Locally Made Remote Heart-Monitoring System Gets FDA OK

Locally Made Remote Heart-Monitoring System Gets FDA OK

Preventice’s BodyGuardian Remote Monitoring System allows doctors to monitor patients’ heart rates via wireless technology, and the company plans to make the product commercially available by the end of this year.

A locally developed remote heart-monitoring system—which sends patient data to doctors’ iPads and other mobile devices—has been given the green light by federal regulators.

Minneapolis-based Preventice, Inc., said Monday that it has received clearance from the U.S. Food and Drug Administration (FDA) to market and sell its BodyGuardian Remote Monitoring System to hospitals and clinics.

The system, which was developed in collaboration with the Rochester-based Mayo Clinic, includes a small sensor that is attached to a patient’s chest and collects data including heart rate, respiration rate, and activity level. The information is wirelessly transmitted to doctors’ mobile phones, iPads, and other devices, and doctors can receive alerts based on changes in certain metrics.

The FDA approval allows Preventice to sell the system to hospitals and clinics, whose doctors will prescribe the system to patients with abnormal heart rhythms. However, the product is not yet commercially available. Preventice spokeswoman Colleen Kulhanek said Tuesday that the company is finalizing pricing and packaging, and it is awaiting the results of a clinical trial currently being conducted at the Mayo Clinic. The company plans to have the system on the market by the end of the year.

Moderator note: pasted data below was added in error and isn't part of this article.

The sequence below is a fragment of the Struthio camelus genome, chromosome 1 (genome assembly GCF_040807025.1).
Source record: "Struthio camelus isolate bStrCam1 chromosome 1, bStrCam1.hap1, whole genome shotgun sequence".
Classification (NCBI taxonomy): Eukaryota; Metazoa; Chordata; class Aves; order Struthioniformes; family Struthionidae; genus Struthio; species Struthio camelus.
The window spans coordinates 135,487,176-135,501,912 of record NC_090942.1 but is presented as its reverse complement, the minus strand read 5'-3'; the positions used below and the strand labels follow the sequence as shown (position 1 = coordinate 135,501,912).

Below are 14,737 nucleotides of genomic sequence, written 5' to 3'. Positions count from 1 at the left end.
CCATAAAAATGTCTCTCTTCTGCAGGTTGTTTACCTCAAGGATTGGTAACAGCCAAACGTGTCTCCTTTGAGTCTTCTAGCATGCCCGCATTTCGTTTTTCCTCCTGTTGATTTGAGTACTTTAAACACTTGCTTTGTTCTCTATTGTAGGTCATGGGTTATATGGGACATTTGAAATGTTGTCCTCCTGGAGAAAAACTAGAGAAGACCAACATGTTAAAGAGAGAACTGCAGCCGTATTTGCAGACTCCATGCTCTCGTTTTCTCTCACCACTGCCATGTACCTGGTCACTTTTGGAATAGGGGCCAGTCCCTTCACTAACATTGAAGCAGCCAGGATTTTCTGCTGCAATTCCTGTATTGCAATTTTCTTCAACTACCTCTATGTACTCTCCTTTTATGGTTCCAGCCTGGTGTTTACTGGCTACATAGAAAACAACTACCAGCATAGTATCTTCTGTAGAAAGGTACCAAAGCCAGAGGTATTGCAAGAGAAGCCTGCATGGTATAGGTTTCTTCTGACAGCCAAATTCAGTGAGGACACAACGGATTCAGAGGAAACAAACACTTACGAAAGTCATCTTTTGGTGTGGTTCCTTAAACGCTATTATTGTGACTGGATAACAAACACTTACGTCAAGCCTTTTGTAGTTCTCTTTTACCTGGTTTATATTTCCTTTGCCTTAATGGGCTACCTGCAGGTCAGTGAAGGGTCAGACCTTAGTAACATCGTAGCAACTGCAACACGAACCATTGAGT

Until now, Preventice has performed contract development services for clients, and the BodyGuardian system represents the first product that the company will market as its own. Preventice plans to sell the monitoring system in the United States and Europe, Kulhanek said.

“We are thrilled that the FDA has provided clearance for the BodyGuardian RMS, enabling Preventice to bring to market a real-time, remote connection between physicians and patients,” Preventice President and CEO Jon Otterstatter said in a statement. “Our vision at Preventice has been to maximize this industry-leading collaboration into a solution that enables health care providers to extend and improve care for their patients, where they live.”

Preventice said that it licensed certain algorithms used by the BodyGuardian system from the Mayo Clinic, which has “a financial interest” in the technology and will use revenue from the product to fund education and research.

Preventice said that the adoption of wireless monitoring is growing rapidly, and a recent study found that it is currently being used by 2.2 million patients worldwide. That number is expected to grow to nearly 5 million by 2016, according to the company.